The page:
Last night, I got “virtually” smacked in the face by one of my loyal Twitter followers. He’s also a gay conservative, but he was much more excited by the “coming out” of Jason Collins than I was.
My Tweep asked, in no uncertain terms, why was I so negative when “good things” happened to gay people. I was taken aback at first and thought about it a bit.
I responded that maybe it is an “age thing.” You see, I’m old enough to know black people who weren’t allowed to eat in the same places I did. And if they tried, they’d see the hurtful end of a water hose and German Shepard.
I just can’t get excited about Collins’ news. Big deal. He had nothing on the line. His “coming out” benefits no one but himself. If a ton of endorsements were in jeopardy, or if his spot on a team were in doubt and he came out anyway … well, then that would be impressive.
Let’s be honest: Collins is an uber-wealthy and talented super athlete in our celebrity-obsessed society. I doubt he has much to worry about outside of his bubble. So I’m sorry if I can’t get worked up about this.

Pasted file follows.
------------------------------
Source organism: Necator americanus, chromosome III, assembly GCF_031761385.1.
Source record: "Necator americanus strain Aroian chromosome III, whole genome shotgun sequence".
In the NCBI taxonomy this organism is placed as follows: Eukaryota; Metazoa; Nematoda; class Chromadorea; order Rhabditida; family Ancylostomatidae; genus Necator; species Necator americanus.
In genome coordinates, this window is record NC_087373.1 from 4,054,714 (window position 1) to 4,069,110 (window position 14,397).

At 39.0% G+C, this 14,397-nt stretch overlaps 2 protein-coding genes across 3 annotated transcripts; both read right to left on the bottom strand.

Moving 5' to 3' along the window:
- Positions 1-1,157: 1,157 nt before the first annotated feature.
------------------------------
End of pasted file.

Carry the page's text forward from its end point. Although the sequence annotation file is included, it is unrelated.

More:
But my friends’ words haunted me all day. Was I always rejecting gay heroes? Perhaps the problem is who the gay community chooses to hold up for praise: Barney Frank, Dan Savage, Rosie O’Donnell. These people aren’t heroic, they are attractive meme-advancers. All three are quite mean human beings, I might add.
Are there no gay heroes that I can be proud of? Yes, there is one that immediately comes to mind.
One man sat in the back of an airplane and risked his life so that hundreds or thousands more might live. No one knew he was gay until he had helped bring down Flight 93 over Pennsylvania.
Today, most young people think Lady Gaga is an important gay icon and political influencer, yet hardly any have ever heard of Mark Bingham.
I don’t begrudge Jason Collins; I loathe our news media for making the important irrelevant and the ridiculous praiseworthy.